Iran: A Human Rights Report on the Azerbaijani Turks in Iran
September- October 2022
This report has been prepared by the Azerbaijani human rights defenders regarding the latest status of the human rights violations of the Azerbaijani Turks in Iran by examining the 2022 Iran protests. The Azerbaijanis [ethnically Turks]are Iran’s largest ethnic minority, primarily residing in West Azerbaijan, East Azerbaijan, and Ardabil, which is bordered by Turkey and the Republic of Azerbaijan, alongside Zanjan, Qazvin, Hamadan, Alborz, and Tehran provinces.
The Iranian government has never released official demographic statistics for the country’s ethnic and linguistic groupings. However, during his official visit to Turkey in January of 2011, former Iranian Foreign Minister Ali Akbar Salehi declared that forty percent of Iranians speak Turkish.
“We speak almost the same language. Forty percent of Iranians speak Turkish. This is a big link between Turkey and Iran”.
The Azerbaijani Turks, alongside their ethnic relatives the Turkmens and the Qashgais, often claim a population share of close to 40%. After the rise of the Pahlavi dynasty to power in Iran in 1925, the government pursued forced assimilation policies. This led to a decline of Azerbaijani influence in the country’s government and politics significantly.
The Islamic regime, just as the previous monarchy in Iran, has downplayed and willfully ignored the differences between Persians and Azerbaijanis. The Islamic regime did not hesitate to crack down on the Azerbaijani Turk protestors throughout its history, using heavy weapons to crush uprisings such as the protests in Tabriz in 1981 that led to the murder of hundreds of Azerbaijanis.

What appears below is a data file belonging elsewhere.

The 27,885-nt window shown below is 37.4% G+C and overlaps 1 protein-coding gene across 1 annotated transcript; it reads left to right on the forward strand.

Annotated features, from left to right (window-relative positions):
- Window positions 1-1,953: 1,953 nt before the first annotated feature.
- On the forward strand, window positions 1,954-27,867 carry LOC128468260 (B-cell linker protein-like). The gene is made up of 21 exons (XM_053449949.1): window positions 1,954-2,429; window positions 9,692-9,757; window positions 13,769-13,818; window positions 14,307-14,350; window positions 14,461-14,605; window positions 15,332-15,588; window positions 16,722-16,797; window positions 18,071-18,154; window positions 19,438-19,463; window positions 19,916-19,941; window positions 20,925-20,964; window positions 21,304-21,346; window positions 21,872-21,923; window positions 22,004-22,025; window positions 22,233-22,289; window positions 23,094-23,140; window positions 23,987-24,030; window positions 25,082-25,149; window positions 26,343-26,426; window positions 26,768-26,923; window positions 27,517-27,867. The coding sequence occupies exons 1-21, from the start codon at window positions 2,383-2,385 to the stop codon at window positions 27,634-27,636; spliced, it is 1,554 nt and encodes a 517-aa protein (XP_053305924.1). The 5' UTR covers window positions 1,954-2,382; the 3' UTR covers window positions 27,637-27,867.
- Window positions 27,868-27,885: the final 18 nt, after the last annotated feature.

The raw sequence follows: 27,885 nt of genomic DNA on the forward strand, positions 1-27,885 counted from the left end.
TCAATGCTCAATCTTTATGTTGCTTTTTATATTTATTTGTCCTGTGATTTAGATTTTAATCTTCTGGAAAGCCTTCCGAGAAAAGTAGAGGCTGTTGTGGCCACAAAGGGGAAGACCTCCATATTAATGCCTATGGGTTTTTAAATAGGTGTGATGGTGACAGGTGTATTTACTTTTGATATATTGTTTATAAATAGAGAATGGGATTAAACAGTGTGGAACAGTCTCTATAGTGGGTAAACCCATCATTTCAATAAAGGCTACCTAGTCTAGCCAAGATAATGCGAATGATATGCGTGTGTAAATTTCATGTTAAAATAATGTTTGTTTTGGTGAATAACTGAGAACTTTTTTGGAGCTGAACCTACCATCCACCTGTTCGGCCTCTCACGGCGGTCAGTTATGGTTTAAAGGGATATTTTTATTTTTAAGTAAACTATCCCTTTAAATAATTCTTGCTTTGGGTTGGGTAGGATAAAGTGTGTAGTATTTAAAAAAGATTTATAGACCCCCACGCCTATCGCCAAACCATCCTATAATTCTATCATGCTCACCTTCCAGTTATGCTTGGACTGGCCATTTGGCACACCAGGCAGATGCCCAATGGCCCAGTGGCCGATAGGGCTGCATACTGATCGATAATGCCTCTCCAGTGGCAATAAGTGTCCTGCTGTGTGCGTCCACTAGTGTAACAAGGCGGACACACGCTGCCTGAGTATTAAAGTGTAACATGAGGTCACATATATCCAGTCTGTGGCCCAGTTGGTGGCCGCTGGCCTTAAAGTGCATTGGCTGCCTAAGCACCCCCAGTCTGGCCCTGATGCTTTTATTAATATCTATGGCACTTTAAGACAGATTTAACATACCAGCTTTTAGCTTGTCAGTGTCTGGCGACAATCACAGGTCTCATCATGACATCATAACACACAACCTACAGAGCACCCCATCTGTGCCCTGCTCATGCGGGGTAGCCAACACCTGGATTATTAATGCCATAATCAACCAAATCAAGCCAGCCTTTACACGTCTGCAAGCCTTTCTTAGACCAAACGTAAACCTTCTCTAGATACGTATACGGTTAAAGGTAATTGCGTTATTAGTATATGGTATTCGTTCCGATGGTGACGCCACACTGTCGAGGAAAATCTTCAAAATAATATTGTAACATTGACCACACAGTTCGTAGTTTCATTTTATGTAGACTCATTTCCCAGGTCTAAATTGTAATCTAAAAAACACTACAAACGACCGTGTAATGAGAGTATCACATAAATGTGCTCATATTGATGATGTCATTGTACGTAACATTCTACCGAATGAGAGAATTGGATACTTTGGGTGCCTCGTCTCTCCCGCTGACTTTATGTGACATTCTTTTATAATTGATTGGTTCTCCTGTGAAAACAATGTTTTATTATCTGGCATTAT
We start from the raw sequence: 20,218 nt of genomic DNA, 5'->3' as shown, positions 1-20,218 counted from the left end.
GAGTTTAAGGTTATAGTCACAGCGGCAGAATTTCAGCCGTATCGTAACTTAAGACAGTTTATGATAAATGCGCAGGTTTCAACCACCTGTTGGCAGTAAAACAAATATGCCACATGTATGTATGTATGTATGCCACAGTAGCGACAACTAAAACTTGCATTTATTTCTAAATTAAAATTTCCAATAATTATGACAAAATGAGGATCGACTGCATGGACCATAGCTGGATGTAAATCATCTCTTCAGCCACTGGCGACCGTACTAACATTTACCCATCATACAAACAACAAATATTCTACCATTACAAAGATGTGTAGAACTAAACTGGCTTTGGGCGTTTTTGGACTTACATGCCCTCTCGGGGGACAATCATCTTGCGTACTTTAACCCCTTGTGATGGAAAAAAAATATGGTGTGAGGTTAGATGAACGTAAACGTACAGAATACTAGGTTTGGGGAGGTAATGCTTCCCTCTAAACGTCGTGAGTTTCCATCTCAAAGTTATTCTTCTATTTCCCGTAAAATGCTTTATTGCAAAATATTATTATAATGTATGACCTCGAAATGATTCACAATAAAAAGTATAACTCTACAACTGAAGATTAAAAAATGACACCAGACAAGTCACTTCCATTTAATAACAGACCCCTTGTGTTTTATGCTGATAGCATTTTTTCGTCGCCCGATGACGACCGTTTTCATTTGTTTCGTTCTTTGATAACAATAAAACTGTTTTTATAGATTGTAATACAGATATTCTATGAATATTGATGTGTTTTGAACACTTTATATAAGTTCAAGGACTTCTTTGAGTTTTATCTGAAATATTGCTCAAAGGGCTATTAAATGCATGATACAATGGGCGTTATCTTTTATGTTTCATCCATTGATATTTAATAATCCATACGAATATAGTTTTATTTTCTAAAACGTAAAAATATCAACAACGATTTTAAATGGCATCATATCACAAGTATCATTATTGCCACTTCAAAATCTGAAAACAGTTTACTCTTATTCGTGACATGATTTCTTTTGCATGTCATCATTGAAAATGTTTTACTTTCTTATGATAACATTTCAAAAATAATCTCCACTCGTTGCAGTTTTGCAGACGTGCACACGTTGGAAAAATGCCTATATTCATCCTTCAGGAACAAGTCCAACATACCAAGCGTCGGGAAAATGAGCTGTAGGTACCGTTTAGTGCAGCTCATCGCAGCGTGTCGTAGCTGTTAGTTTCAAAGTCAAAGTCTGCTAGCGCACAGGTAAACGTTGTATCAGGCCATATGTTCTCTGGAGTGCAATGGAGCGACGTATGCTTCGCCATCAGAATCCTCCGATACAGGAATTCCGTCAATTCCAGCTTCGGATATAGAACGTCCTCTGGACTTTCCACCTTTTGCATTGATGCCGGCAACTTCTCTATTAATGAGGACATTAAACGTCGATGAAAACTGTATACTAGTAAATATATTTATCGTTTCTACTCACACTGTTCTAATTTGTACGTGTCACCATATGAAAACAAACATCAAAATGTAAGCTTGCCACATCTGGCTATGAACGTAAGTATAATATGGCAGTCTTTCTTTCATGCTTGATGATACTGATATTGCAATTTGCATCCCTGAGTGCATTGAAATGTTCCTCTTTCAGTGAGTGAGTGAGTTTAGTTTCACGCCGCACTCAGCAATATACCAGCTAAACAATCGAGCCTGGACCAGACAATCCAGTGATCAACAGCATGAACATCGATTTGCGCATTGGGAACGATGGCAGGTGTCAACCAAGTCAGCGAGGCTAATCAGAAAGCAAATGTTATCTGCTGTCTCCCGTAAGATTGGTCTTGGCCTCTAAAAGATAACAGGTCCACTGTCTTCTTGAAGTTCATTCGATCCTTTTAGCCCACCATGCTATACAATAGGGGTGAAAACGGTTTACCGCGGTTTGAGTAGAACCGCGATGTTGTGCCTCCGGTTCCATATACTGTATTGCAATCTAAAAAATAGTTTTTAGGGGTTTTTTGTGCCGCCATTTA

Taking into consideration the systemic discrimination and racism that Azerbaijani Turks face, this report focuses on the arrested and murdered Azerbaijani Turk protestors since the beginning of the uprisings on September 16th, 2022 to maintain a balance in the discourse of reporting on recent human rights abuses by the government of Iran, as well as ensuring that the rights of Azerbaijani Turks, as a systematically discriminated group, are not left invisible.
The first part of this report presents a brief overview of the latest protests and provides a list of Azerbaijani Turk activists arrested and killed during these demonstrations.
The second part of this report mainly concentrates on the authors of the report and sources that have been used as reference in preparation.
The third part of this report explains the methodology used, the data collection process, and the formation of the framework.
Similar to other regions of Iran, people in the Azerbaijani-populated provinces began holding demonstrations demanding freedom alongside their other ethnic and religious rights. Authorities started to crack down upon Azerbaijani protests immediately. The next section of the report classifies the human rights violations in the Azerbaijan region. According to Sina Yousefi, the vice-chairman of the Human Rights Commission of the Azerbaijani Lawyers Association, the number of detainees only in Tabriz were more than 1700 protestors in the first two weeks of the protests alone. This number is difficult to estimate for the whole Azerbaijani region. However, we were able to confirm the identity of only 110 of the arrestees and 13 protestors who were killed during these demonstrations or as a result of physical abuse and torture by the various security forces in Iran.
Published information from the victims’ families, eyewitnesses, Azerbaijani human rights defenders inside Iran, and international human rights organizations confirms that the Iranian police and intelligence agents, together with the IRGC and Basij forces, have been using live ammunition and directly shooting at the protestors and civil bystanders. Still, the Iranian government has been denying the murders of these protestors. The next part of the report shows how the authorities treat the victims’ families to prevent investigating the cases of injured and dead protestors.